AirMed International (airmed.com), the premiere global air ambulance and medical solutions company is pleased to officially announce its partnership with The Alabama Chapter of Emergency Physicians (ALACEP) to offer its award winning air ambulance membership program to members of ALACEP. A low-cost AirMed membership surpasses travel insurance by bringing you to the hospital of your choice. Purchasing an AirMed membership through ALACEP is the simple solution to unexpected travel emergencies. ALACEP members, their families and their patients will receive an exclusive discount on annual AirMed membership plans through this exceptional offer. We are honored that the ALACEP chose to recommend AirMed over our competitors. It's a testament to their commitment to providing the best benefits available for the membership," said Jeff Tolbert, AirMed International CEO. "ALACEP members can now join more than 1 million AirMed members who enjoy peace of mind while away from home, knowing we will be there for them if they need us."

Click here for additional information about the AirMed/ALACEP partnership and discounted pricing.

Leadership and Advocacy Conference

Learn how to maximize your impact as an emergency medicine advocate during ACEP's Leadership and Advocacy Conference, May 18-21, in Washington, DC at the Omni Shoreham Hotel. You can register for the conference and the hotel on ACEP's website.

During this dynamic conference, you will gain skills in media relations and networking for influence, meet with members of Congress and other key policy makers, and identify your role in advancing key issues facing emergency medicine.

See the video of members enjoying last year's conference.

Clinical News

Stroke Risk Jumps After Head, Neck Trauma
Eleven of every 100,000 patients younger than 50 years who were seen for traumatic injury developed an ischemic stroke within 4 weeks, a study of data on 1.3 million people found.
Read the full article

Imaging No-NosTop List of Avoidable Tests in Emergency Medicine
Imaging studies take four of the five slots in a newly unveiled list of unnecessary tests and procedures commonly performed in the emergency department, with CT scans in low-risk trauma cases earning particular censure.
Read the full article

Biphasic Reaction Risk Rises with Severity of Initial Anaphylactic Attack
The more severe an anaphylactic reaction, the more likely that a child will have a second reaction within several hours, according to data from a review of more than 400 children. The findings were presented at the annual meeting of the American Academy of Allergy, Asthma, and Immunology.
Read the full article

ACEP Now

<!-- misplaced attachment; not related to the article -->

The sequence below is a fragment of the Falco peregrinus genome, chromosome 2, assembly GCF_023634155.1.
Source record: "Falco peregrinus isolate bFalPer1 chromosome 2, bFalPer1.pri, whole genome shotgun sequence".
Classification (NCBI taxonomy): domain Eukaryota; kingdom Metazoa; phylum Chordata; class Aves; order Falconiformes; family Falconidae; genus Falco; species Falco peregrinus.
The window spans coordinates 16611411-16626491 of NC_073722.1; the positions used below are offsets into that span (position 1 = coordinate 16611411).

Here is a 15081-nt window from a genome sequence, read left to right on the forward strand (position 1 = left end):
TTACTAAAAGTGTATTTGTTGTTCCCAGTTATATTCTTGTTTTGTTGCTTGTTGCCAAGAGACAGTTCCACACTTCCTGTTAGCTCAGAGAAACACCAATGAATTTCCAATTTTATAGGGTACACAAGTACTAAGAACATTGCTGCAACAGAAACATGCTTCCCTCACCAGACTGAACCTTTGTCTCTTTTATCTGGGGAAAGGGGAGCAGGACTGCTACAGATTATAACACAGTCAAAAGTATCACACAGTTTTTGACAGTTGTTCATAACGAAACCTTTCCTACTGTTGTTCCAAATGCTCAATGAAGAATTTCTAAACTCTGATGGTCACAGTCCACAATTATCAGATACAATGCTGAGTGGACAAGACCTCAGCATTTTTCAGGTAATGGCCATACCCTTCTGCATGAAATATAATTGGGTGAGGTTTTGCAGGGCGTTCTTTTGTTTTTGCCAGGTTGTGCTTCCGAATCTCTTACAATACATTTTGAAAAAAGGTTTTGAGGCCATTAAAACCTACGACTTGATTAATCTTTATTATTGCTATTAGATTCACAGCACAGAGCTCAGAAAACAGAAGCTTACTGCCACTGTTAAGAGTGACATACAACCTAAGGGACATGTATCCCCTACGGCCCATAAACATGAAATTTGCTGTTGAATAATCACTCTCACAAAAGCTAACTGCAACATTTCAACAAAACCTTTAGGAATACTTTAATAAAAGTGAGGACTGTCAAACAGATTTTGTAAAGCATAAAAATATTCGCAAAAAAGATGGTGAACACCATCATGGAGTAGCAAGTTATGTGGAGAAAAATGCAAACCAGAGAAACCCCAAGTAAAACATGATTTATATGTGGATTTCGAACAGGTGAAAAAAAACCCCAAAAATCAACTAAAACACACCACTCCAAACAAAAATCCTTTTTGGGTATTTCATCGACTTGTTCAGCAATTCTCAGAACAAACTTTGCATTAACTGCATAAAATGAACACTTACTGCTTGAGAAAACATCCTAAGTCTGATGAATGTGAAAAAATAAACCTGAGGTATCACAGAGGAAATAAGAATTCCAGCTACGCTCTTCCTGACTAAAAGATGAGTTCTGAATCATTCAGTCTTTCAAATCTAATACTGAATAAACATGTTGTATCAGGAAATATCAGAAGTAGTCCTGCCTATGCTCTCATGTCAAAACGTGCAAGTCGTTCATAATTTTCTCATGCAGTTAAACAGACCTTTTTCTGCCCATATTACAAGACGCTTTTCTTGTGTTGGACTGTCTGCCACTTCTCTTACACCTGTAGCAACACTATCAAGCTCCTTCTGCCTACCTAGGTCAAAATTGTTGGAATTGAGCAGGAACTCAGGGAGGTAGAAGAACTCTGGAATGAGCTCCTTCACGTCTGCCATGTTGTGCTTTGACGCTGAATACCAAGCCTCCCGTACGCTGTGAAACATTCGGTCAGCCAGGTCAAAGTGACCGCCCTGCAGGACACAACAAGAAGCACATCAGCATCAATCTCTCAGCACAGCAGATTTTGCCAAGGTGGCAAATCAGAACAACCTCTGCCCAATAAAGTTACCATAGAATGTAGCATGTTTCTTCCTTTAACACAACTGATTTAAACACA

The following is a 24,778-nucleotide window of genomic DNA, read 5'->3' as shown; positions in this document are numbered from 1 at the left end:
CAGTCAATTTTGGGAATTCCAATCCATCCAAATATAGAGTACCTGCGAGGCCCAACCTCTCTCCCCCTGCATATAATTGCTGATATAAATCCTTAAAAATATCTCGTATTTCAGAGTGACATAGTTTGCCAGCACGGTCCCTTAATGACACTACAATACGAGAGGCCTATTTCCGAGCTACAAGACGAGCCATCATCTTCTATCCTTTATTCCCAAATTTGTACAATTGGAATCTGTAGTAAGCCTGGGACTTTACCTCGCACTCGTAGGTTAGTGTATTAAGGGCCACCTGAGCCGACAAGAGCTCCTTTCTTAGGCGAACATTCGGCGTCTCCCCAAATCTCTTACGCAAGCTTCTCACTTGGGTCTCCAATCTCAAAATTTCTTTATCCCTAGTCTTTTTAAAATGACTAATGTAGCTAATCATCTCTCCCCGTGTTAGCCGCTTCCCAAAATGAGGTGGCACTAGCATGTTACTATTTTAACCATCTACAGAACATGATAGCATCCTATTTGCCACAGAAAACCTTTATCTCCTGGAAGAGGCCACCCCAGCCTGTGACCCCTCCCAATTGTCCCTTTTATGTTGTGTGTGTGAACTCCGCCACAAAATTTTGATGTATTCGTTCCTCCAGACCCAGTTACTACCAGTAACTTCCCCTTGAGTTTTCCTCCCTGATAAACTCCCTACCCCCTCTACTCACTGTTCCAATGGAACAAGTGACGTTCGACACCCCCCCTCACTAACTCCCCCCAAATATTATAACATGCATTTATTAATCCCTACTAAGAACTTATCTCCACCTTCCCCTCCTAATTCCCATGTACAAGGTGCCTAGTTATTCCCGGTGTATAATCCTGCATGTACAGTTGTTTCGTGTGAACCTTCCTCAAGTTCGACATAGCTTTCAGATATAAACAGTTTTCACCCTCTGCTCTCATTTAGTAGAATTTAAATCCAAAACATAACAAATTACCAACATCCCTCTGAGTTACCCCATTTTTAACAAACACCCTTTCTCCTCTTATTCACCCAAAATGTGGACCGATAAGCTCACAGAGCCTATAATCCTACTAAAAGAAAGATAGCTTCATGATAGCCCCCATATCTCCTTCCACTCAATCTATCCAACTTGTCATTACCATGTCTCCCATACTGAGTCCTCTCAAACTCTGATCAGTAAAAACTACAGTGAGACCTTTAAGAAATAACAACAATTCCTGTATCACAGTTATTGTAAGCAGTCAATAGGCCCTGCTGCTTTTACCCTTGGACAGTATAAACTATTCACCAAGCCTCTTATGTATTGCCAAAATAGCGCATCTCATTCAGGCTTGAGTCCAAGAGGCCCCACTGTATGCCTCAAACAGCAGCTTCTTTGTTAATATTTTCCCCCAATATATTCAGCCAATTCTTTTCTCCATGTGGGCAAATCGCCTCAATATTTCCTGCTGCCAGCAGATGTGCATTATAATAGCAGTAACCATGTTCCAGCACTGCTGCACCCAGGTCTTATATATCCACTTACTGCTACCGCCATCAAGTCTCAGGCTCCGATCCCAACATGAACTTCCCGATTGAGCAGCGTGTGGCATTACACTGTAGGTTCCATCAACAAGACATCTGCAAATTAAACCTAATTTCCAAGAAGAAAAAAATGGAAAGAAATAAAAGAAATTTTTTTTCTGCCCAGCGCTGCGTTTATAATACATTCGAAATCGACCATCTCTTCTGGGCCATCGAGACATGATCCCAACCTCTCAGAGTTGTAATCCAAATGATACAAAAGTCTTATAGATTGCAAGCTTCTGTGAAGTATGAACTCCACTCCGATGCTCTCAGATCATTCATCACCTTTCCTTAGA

If you haven't seen ACEP's new publication, ACEP Now, you've missed an Affordable Care Act Roundtable discussion with emergency medicine leaders, an article about pain posters in the ED, a pro-con piece on protecting your assets from litigation and much, much more.

ACEP has partnered with a new publisher and added new medical editor in chief, Kevin Klauer, DO, EJD, FACEP, to give the monthly member benefit a content boost and revamped artistic presentation. Don't worry. All the clinical topics and news emergency physicians expect from ACEP's official publication are still there. You'll get tips on using Ultrasound, legal advice and opinions on the latest emergency medicine issues. Don't miss the new ACEP Now.

International Trauma Life Support (ITLS) Program Aims to Improve Trauma Care, Training Worldwide

ITLS is a global training program dedicated to preventing death and injury from traumatic injuries through education and trauma care. While many of you might be familiar with ITLS, you may not be aware of its history or connection with ACEP.

Founded in 1985 as Basic Trauma Life Support, it was funded from an ACEP Chapter Grant to the Alabama Chapter. The course was originally developed by John Campbell, MD, FACEP who was given the first ACEP Outstanding Contribution in EMS Award in 1989. The course has been endorsed by ACEP since 1986.

ITLS is now an independent not-for-profit organization. Since 1994 it has been managed by the Illinois College of Emergency Physicians. Many ACEP Chapters sponsor and manage ITLS Chapters for their state as well, including Ohio, Florida, New York, Virginia, West Virginia, California, Illinois, Alabama, Colorado, Texas, Arizona, Louisiana, and Missouri.

ITLS has grown to be an international standard with 95 chapters and training centers in 36 countries. Chapters and training centers are located on all continents except Antarctica. To date, ITLS has trained more than 600,000 trauma care professionals in 70 countries worldwide.

ITLS courses combine classroom instruction with hands-on skill training and scenario assessment stations to challenge the students to expand their knowledge and skills in trauma care. ITLS has become accepted internationally as the standard for training pre-hospital professionals in trauma care. It is taught both as a continuing education course but also as part of many initial EMT and paramedic training programs. ITLS also offers eTrauma which is an online educational program that provides the didactic portion of the ITLS Provider course. It can be taken for CEU credit only or followed by an ITLS Completer course for skills and testing for ITLS certification.

ITLS can be taught at two levels: Basic and Advanced. ITLS Basic provides the core knowledge and skills for all levels beginning at the EMT-Basic and first responder levels. ITLS Advanced builds on this knowledge and skills to address advanced procedures for paramedics, trauma nurses, and physicians. Other related ITLS courses include ITLS Access, ITLS Pediatric and ITLS Military. ITLS Access trains EMS crews with the skills they need to access, stabilize, and extricate trapped patients. ITLS Pediatric continues the training of the Basic and Advanced courses with an emphasis on trauma in children. And ITLS Military is a custom edition of a stand-alone military edition designed for military personnel.

To learn more information about ITLS, to arrange for a class, or set up a training center, visit our website.

Careers Section Longevity and Tenure Award Applications Due July 18

Cathey Wise, Director, EMF

The ACEP Section of Careers in Emergency Medicine is soliciting nominations for an award for emergency physicians in the following two categories:

  • A Longevity Award for the physician with the longest active career in emergency medicine.
  • A Tenure Award for the physician with the longest active career in the same emergency department.

Recognition is also given to those physicians who are still actively practicing emergency medicine after 20, 25, 30, and 35 years.

The deadline is July 18.

Eligibility Criteria

To be eligible, physicians must have worked an average of 1,000 or more hours per year in emergency medicine practice or teaching; hours for residency training and administration are not included. They must be a current ACEP member.

Previous applicants may apply every year; however, they may not win the same award within a 5-year period.

Information is attached and can also be found on our website.